Sophie Friederike Auguste von Anhalt-Zerbst-Dornburg, the German girl who would become Catherine the Great, one of Russia’s greatest rulers, was born poor but aristocratic in Stettin, an area of Prussia back then that is today part of central Germany. At only 16 years of age, in 1744, she was sent to Russia to wed the son and heir apparent to the Russian throne, Peter III, grandson of Peter the Great. They wed the following year, in August, 1745.
Soon her birth name, Sophie, was changed, and she became Katerina (Anglicized to Catherine). That is the name by which she went down in history, and the name we use today that provokes images of a strong, independent and feisty female who shunted her husband aside so she could rule Russia less than a year after their wedding. To some, she was a breath of fresh royal air; to others, she was a spoiled, willful woman who did not know her place.
But there is no disputing that Catherine earned her renown by trying to modernize Russia, reform its courts and bring European culture not only to the palace, but to the people. It was she who was largely responsible for the creation of one of the world’s largest museums, the Hermitage, in St. Petersburg. She was a self-described “art hog,” and collected pieces from artists everywhere in Europe.
Her husband, meanwhile, was by all accounts a lazy, corrupt man who cared little for his responsibilities to the Russian people and cared nothing for his duties as king. Catherine, on the other hand, ruled firmly, with vision and determination until 1796, making her the longest running female leader in Russia’s storied history.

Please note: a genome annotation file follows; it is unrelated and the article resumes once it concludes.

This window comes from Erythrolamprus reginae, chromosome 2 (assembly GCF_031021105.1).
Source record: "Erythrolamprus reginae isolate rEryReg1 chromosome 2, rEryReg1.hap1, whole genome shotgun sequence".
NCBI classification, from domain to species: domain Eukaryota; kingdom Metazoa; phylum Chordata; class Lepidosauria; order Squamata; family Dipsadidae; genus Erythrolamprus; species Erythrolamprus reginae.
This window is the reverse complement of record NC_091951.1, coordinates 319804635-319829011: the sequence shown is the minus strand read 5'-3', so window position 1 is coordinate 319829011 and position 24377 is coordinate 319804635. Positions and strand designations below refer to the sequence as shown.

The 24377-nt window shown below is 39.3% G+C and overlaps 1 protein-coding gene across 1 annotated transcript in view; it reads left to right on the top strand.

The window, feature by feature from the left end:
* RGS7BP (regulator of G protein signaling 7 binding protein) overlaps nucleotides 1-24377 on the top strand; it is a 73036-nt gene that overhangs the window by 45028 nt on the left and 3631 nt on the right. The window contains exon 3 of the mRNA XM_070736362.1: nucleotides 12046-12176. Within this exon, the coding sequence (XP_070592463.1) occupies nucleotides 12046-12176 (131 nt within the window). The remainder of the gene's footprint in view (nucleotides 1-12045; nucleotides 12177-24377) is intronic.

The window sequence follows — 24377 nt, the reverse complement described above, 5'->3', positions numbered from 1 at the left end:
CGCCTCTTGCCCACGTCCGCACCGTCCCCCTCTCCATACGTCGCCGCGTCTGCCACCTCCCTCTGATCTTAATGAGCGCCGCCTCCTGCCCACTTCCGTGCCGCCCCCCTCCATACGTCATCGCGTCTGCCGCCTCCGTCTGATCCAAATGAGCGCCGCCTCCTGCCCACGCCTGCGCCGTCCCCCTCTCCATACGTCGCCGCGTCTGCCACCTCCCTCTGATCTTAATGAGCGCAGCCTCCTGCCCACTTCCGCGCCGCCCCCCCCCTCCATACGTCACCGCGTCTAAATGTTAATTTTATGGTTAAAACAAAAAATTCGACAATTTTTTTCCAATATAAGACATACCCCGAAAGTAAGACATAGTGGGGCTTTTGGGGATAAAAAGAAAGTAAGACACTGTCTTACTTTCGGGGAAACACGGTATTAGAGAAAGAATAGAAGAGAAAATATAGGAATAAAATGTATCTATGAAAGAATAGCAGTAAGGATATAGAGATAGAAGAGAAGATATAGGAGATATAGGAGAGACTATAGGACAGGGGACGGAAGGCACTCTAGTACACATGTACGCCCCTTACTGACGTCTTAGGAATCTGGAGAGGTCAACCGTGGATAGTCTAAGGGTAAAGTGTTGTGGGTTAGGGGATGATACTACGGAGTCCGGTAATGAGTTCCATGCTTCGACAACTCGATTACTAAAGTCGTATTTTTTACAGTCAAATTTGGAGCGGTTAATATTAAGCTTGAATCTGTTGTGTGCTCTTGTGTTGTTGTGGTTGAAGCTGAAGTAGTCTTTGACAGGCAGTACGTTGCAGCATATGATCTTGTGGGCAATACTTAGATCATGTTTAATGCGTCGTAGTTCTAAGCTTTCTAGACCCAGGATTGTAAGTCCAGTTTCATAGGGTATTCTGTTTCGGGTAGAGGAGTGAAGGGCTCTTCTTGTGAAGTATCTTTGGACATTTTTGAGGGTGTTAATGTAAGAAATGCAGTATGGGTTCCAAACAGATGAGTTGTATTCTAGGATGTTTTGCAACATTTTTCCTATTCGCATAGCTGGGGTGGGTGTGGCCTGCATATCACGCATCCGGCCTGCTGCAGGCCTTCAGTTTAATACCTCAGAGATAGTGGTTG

Now, Catherine’s story is being told in a new series on Hulu. The new series, billed simply as “The Great,” takes plenty of license with the empress’s story, and lands decidedly on the side of good fun while injecting a few historical facts only sporadically. It has been penned by Tony McNamera, who wrote “The Favourite,” another queen’s tale — Queen Anne of England — that won an Academy Award for its star as best actress, Olivia Colman, two years ago.
In this effort by McNamera, it’s Elle Fanning in the starring role, while Nicholas Hoult plays her layabout husband. The series began airing on Hulu in mid-May. There are many stories that swirl about Catherine, some damaging to her legacy and little more than rumor. One, for example, that constantly crops up (and which historians are quick to dispel) is that she died while trying to copulate with a horse. Yes, a horse. It’s nonsense, obviously. Nowadays it would be called fake news. Catherine died of a stroke in 17 November, 1796.
But it’s a prime example of how many people begrudged Catherine her power, and sought to discredit her with innuendo, rumors and scandal. She had love affairs outside her marriage, and doing so made her a target for those who held stricter beliefs about the sanctity of marriage, and looked askance at those who dallied outside their unions. Catherine did what she wanted, more or less, and felt her lovers were no one’s business but hers.
Not all her strategic and political moves were admired either. Under her direction, the territory of Crimea was incorporated into Russia, a decision that received mixed responses from her critics and allies alike. The series does not pretend to be a factual representation of Catherine’s life and career. More than anything, producers say, it is a romp, meant to entertain as well as enlighten, with great sets, costumes, and other paraphernalia representing 18th century Russia.
In these precarious times in which we’re living an escape into Russia in the 18th century, with a bold, forward thinking woman at its helm — sounds like just the escape we all need once in a while, even if we’re forced back to reality at the end of The Great’s first season.